Fighting the fire in our own house: how poor decisions are smoldering within the U.S. fire service
Cavnor, Charles Dale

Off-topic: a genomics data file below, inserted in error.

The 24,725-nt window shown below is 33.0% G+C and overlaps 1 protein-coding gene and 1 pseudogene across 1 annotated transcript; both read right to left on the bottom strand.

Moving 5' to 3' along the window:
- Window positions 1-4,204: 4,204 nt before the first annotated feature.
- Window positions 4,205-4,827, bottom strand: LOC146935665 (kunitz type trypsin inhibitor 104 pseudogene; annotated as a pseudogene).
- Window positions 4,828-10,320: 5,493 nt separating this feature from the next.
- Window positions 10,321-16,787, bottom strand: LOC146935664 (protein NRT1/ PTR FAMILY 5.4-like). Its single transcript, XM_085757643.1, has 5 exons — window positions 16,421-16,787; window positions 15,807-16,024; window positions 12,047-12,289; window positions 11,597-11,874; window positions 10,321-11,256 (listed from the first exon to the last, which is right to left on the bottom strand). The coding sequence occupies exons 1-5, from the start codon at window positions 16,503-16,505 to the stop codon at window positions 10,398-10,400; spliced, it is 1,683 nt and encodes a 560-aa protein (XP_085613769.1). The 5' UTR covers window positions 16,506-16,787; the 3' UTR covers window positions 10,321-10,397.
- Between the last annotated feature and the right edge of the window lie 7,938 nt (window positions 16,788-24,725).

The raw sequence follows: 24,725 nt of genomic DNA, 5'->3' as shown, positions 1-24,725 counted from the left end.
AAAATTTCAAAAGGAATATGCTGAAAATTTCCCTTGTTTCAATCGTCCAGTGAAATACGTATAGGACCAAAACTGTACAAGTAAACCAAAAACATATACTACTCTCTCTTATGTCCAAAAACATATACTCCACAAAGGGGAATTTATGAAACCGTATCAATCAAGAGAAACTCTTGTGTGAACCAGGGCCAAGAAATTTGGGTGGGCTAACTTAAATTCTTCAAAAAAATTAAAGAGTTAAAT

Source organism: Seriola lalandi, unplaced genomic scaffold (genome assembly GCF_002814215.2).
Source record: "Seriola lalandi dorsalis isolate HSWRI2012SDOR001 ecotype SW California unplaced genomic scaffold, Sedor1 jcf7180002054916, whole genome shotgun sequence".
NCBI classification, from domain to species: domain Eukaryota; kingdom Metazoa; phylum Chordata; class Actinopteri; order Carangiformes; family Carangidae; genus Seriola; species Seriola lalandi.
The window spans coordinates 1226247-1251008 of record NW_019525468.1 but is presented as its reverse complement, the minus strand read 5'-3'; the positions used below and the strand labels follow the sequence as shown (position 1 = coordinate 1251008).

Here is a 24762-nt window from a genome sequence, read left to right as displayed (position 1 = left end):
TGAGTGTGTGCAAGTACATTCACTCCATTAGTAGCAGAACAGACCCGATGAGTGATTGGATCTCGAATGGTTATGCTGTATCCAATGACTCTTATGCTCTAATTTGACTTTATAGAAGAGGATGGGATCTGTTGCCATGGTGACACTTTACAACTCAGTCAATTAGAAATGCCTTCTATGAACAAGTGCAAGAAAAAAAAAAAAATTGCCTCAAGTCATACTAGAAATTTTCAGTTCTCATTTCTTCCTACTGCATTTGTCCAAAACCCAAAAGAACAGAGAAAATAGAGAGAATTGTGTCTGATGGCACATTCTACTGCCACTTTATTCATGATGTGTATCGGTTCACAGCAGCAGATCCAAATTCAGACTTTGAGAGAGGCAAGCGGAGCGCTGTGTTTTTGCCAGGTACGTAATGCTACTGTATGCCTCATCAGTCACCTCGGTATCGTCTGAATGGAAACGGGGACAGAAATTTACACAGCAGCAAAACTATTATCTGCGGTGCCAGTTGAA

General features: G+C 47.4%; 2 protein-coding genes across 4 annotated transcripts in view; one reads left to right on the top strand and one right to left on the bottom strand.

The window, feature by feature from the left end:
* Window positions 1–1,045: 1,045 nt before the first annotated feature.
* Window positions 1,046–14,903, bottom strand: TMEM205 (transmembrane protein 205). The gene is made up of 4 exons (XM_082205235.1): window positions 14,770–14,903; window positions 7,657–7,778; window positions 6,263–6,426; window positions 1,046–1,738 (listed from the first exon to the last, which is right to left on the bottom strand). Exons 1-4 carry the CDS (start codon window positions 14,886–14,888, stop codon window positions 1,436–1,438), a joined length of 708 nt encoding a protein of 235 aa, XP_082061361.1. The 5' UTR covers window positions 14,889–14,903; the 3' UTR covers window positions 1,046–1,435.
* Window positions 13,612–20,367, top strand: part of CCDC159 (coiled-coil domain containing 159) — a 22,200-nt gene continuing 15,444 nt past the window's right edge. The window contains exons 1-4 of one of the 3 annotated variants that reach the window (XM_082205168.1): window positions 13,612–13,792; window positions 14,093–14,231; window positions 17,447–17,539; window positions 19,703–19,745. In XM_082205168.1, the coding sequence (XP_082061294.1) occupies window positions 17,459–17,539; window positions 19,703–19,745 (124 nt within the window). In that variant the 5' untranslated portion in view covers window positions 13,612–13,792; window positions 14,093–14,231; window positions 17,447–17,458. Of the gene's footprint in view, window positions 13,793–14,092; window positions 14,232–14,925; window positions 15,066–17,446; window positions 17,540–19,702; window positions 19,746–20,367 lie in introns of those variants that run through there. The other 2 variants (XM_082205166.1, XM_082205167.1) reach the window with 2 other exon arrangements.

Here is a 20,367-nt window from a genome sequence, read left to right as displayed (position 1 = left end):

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This thesis examines how large organizations that routinely engage in high-risk activities-particularly the U.S. fire service-discover, interact with, and counteract deviant behaviors that latently influence safety-centric attitudes within organizational frameworks. To a larger extent, the thesis analyzes how sociological interactions in the workplace shape decision-making processes in dangerous situations. The research question specifically asks whether the U.S. fire service has normalized deviant behaviors that negatively influence firefighter safety. A policy analysis with recommendations was the methodology incorporated to validate the absence or presence of normalized deviance. This method required analyzing at a granular level the policies and procedures of a large metropolitan fire department, with the Dallas Fire Rescue Department (DFRD) chosen as a representative organization. While the thesis did not reveal widespread institutionalized deviance within DFRD’s emergency operation procedures, analysis of internal documents about specific emergency incidents signal a trend toward abnormalities in decision-making abilities in low-probability, high-risk incidents. Recommendations include capturing routine information for best-practices reinforcement in addition to comprehensive analysis of emerging deviance patterns. Additionally, a second recommendation suggests incorporating an anonymous near-miss reporting system to identify workplace incidents that fall short of an accident, but nonetheless contain pertinent educational information.
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